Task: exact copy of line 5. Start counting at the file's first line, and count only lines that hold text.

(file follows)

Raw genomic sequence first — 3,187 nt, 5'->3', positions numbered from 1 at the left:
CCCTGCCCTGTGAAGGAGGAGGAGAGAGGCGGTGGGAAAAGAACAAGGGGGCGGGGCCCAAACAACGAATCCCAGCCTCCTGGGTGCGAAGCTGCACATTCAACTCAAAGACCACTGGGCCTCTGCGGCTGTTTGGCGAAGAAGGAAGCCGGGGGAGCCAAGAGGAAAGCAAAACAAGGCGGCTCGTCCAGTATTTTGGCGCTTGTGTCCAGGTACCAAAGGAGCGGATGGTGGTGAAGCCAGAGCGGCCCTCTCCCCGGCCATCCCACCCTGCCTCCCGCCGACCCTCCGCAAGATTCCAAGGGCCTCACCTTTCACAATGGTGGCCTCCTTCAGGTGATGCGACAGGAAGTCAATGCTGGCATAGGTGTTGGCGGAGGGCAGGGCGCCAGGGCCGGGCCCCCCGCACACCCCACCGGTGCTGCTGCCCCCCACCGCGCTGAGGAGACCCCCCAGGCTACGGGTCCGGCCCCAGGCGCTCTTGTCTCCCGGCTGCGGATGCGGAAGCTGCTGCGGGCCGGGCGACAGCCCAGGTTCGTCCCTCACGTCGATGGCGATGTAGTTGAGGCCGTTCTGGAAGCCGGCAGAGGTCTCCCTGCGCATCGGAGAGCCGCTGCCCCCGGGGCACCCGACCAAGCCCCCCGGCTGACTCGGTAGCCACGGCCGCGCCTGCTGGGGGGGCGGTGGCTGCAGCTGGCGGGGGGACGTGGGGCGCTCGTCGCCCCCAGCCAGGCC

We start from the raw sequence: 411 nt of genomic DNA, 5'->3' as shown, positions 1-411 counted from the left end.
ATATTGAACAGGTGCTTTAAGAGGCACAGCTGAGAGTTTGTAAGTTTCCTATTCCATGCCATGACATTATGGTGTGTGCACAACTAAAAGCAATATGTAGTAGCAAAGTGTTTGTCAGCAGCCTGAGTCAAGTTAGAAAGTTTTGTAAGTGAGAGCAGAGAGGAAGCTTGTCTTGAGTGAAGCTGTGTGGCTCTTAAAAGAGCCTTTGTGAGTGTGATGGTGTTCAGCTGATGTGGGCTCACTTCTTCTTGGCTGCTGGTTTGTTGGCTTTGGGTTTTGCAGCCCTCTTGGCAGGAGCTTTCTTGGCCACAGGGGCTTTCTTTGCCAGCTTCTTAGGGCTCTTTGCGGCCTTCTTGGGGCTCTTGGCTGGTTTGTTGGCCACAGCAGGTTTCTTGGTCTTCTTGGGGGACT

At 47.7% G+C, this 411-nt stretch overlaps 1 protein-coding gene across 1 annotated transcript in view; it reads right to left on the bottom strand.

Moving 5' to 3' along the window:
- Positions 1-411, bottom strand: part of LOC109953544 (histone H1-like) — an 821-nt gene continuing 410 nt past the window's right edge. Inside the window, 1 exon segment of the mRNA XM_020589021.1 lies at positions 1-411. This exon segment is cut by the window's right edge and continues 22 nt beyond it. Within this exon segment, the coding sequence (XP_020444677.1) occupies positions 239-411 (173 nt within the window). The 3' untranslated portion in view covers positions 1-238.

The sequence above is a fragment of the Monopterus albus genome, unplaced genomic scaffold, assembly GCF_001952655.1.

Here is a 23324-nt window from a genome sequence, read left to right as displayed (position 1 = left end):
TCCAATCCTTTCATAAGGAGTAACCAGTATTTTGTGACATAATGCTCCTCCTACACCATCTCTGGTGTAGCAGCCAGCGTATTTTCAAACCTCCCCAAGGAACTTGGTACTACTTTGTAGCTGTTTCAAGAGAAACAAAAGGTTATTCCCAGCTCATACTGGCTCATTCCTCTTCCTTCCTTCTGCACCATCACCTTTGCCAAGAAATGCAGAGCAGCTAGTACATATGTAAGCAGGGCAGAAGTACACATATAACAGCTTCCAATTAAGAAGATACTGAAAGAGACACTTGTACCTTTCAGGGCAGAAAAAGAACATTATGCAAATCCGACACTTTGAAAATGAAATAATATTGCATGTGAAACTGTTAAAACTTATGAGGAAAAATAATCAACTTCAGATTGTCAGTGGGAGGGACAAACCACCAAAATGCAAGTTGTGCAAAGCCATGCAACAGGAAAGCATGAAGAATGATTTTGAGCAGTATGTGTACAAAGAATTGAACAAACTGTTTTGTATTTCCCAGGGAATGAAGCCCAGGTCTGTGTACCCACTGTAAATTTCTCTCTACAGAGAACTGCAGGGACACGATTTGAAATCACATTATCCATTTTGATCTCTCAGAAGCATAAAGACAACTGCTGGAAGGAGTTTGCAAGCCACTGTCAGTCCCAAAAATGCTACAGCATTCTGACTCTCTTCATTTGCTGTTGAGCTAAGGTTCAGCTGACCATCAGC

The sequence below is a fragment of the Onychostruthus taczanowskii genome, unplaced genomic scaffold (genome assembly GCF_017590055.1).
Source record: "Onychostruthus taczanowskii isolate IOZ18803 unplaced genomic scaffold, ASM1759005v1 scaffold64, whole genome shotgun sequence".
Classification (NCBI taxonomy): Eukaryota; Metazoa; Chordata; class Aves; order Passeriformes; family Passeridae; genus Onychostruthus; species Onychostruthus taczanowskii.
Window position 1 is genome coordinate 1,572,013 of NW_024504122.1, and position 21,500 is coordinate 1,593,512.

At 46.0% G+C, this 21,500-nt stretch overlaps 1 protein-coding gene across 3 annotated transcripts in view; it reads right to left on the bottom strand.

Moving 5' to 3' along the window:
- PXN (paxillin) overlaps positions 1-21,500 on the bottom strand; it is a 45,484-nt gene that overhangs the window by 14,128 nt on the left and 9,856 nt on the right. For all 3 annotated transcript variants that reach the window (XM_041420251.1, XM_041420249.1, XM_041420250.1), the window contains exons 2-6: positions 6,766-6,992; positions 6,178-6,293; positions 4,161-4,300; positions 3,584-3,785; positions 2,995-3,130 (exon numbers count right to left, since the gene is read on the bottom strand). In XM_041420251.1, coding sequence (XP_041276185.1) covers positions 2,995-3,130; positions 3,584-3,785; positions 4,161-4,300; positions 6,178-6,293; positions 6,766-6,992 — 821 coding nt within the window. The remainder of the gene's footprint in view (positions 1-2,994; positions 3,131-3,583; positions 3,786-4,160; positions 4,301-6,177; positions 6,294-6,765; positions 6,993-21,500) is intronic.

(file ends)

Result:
At 47.7% G+C, this 411-nt stretch overlaps 1 protein-coding gene across 1 annotated transcript in view; it reads right to left on the bottom strand.